…there’s something about the proximity of those quiet woods to the nearby village that makes Frost’s poem [Stopping by Woods on a Snowy Evening] seem cozy and urban – a quick escape into the wild but never far from civilization. How wonderful it would be to walk through a forest on the way to a friend’s house, or to a tavern or movie in another part of the city. In Toronto, the best of nature and the city often intersect… [p. 202]
Only Shawn Micallef would pair “cozy” and “urban,” and only he would link Robert Frost’s poem about the woods to a city, let alone Toronto. His view of Toronto having the intersection of nature and city is a tad more romantic than I would normally think, and it’s just this romanticism that makes Micallef’s Stroll such a great book. Micallef views his city with an almost childlike sense of wonder. Informed, certainly, by his vast knowledge of the city’s history, as well as conversations he has had with various others, but there’s a youthful excitement in Micallef’s approach to exploring Toronto. Remember how when you were a child, even an office cubicle can transform into a land of adventure? That’s the view Micallef presents of Toronto — every sidewalk is a path to adventure, every building a potential locale for a story.
I remember when the book first came out. I was working as a bookseller then, and what began as an easy database-search-type recommendation for tourists looking for a book on walking tours in Toronto turned into my go-to recommendation for anyone looking for a book on Toronto. What swayed me is this fantastic bit from Micallef’s “Flaneur Manifesto”:
Over and over, we’re told that Toronto is not Paris, New York, London or Tokyo. We’ve been trained to be underwhelmed… Any Toronto flaneur knows that exploring this city makes the burden of civic self-depracation disappear. [p. 10 – 11]
Hear hear, Mr. Micallef. In Stroll, Micallef chronicles his wandering walks around Toronto, covering the downtown core, and, more significantly, spreading out into Pearson Airport, North York, Scarborough and the Port Lands. I know of Stroll readers who take their copy with them as they walk around Toronto themselves, perhaps using it as a guide, to point out things they may not have noticed on their own. I opted instead to read Stroll at home, enjoying the treat of dipping into it and checking out a neighbourhood or two at a time, mini adventures where my imagination took me on these tours. Reading about neighbourhoods I was familiar with is quite an experience — as Micallef’s narrative moved along certain roads and noted certain landmarks, I could picture these areas clearly in my mind. Once in a while, I’d learn a fascinating tidbit about the history of a building I’d passed numerous times without noticing; other times, Micallef would mention a detail I hadn’t noticed at all, and I make a note to take a look myself next time I was in that area.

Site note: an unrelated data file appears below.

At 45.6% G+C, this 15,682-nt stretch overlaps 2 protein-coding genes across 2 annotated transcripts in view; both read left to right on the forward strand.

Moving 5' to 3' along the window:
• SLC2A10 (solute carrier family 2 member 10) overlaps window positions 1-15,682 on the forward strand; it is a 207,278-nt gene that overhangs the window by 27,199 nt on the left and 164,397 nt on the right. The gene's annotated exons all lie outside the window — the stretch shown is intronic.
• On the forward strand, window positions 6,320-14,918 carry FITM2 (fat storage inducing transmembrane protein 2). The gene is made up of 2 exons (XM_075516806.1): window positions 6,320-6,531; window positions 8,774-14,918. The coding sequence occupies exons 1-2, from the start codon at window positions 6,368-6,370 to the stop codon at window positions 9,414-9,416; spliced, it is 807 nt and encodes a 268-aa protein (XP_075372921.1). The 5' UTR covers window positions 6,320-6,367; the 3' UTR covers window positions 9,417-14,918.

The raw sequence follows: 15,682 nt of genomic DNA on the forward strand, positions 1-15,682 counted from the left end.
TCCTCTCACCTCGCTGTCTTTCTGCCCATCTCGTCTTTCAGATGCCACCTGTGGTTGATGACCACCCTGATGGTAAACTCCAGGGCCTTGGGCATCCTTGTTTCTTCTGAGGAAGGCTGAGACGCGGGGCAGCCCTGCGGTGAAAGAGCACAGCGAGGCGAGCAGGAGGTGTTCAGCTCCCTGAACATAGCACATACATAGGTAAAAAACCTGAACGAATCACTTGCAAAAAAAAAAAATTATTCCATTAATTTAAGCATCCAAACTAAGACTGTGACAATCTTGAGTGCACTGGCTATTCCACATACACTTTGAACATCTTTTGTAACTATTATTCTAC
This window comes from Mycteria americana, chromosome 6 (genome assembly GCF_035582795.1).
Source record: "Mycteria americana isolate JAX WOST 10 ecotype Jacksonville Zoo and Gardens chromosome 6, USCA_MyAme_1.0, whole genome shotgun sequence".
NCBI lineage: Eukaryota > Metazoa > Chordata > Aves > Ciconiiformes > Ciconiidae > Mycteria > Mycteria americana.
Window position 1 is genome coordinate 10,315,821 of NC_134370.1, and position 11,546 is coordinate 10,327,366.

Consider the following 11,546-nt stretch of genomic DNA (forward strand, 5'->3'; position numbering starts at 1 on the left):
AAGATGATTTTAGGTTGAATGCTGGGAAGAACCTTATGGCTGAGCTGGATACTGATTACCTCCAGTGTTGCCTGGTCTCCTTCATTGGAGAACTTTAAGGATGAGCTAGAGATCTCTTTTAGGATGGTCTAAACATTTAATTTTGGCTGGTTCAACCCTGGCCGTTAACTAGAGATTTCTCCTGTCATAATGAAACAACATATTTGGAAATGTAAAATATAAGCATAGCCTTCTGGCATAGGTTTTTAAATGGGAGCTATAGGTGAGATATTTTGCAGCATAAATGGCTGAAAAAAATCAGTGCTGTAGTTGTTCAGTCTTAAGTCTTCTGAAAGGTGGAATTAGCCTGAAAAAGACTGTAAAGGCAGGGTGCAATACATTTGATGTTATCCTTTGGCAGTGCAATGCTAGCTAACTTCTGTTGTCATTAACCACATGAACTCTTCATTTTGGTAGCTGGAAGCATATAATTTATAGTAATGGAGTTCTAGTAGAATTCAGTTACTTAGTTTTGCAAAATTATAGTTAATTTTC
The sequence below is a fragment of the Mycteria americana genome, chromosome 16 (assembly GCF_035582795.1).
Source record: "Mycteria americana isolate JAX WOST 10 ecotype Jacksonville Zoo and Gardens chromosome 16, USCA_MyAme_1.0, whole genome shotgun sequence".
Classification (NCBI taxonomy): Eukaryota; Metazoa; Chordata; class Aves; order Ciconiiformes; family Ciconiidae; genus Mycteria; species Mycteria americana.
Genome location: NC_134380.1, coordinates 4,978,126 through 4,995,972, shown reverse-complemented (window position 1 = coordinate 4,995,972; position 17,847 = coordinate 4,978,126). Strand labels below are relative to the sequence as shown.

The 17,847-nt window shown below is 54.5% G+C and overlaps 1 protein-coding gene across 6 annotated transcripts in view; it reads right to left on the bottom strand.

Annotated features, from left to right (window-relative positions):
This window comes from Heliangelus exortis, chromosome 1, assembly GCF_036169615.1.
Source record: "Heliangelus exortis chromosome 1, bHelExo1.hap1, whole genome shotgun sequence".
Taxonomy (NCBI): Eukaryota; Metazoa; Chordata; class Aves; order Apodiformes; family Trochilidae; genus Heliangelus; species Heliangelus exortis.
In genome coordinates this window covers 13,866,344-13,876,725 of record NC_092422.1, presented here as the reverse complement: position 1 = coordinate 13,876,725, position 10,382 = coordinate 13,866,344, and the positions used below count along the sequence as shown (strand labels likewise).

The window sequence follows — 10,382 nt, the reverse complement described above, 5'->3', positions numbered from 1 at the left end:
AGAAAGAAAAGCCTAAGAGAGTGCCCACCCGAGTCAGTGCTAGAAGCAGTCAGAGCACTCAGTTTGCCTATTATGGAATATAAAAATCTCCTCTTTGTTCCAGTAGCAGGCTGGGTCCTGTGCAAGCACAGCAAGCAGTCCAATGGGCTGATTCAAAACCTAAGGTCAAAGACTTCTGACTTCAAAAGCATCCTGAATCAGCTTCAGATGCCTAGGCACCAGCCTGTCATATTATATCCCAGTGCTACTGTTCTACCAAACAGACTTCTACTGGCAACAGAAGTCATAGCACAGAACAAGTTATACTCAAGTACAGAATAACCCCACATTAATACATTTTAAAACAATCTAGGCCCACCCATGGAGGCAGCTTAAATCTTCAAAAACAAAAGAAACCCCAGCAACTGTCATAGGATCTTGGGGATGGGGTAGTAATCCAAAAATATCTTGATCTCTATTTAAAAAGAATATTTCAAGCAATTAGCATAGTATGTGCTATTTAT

Reading about neighbourhoods I’d never visited is a different kind of adventure. In a way, it’s not quite as thrilling — I no longer had the memory of the landscape to guide my imaginary tour. On the other hand, this just means that all these neighbourhoods are still waiting to be explored. As Micallef says, you realize how large Toronto is, to be able to fit all of this in it.
Toronto through Micallef’s eyes is an adventure. His affection for the city is infectious, and he punctuates informational tidbits with humour and whimsy. I highly recommend this book for tourists, new Torontonians, people moving away from Toronto, and anyone, really, who wants to view the urban landscape in a new way.
I recently joined a Jane’s Walk that Micallef led. At one point, he stopped walking, glanced around and, for no discernible reason (at least to me), stepped onto a patch of dirt and grass and zigzagged through that rather than stick to the pavement. So much of my walking around, at least, involves getting from one point to another (in other words, I would most likely have stuck to the pavement). Micallef’s seemingly aimless wander opens up familiar locales to adventure, and that’s why Stroll is such an amazing book.
It helps as well to have Micallef’s highly romanticized view of his surroundings, picking out random details that would usually escape attention and finding the whimsy in them. During that Jane’s Walk, Micallef stopped by the 403 and told the group to close our eyes and listen to the cars zipping past. You could almost believe, he said, that you could hear the ocean. That’s a bit of a stretch, Mr. Micallef, but hey, why not? I’ll give it a try.